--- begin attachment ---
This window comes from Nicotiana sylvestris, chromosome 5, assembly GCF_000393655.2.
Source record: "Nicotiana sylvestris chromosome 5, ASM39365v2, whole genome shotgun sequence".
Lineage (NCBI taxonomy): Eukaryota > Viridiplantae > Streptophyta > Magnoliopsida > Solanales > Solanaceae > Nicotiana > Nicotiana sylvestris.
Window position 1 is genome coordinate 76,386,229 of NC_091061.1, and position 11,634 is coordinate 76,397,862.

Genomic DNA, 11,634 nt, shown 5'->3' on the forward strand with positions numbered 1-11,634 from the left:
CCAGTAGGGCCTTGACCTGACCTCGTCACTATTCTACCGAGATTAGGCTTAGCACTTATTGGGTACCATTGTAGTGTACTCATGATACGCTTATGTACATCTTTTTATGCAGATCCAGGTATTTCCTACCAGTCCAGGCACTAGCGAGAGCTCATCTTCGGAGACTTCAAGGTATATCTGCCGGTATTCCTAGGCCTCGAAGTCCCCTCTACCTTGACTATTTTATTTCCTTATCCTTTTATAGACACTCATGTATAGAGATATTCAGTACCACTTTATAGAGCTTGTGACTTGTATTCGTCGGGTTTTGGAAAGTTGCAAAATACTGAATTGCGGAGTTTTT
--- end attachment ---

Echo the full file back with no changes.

This window comes from Nicotiana sylvestris, chromosome 5, assembly GCF_000393655.2.
Source record: "Nicotiana sylvestris chromosome 5, ASM39365v2, whole genome shotgun sequence".
Lineage (NCBI taxonomy): Eukaryota > Viridiplantae > Streptophyta > Magnoliopsida > Solanales > Solanaceae > Nicotiana > Nicotiana sylvestris.
Window position 1 is genome coordinate 76,386,229 of NC_091061.1, and position 11,634 is coordinate 76,397,862.

Genomic DNA, 11,634 nt, shown 5'->3' on the forward strand with positions numbered 1-11,634 from the left:
CCAGTAGGGCCTTGACCTGACCTCGTCACTATTCTACCGAGATTAGGCTTAGCACTTATTGGGTACCATTGTAGTGTACTCATGATACGCTTATGTACATCTTTTTATGCAGATCCAGGTATTTCCTACCAGTCCAGGCACTAGCGAGAGCTCATCTTCGGAGACTTCAAGGTATATCTGCCGGTATTCCTAGGCCTCGAAGTCCCCTCTACCTTGACTATTTTATTTCCTTATCCTTTTATAGACACTCATGTATAGAGATATTCAGTACCACTTTATAGAGCTTGTGACTTGTATTCGTCGGGTTTTGGAAAGTTGCAAAATACTGAATTGCGGAGTTTTT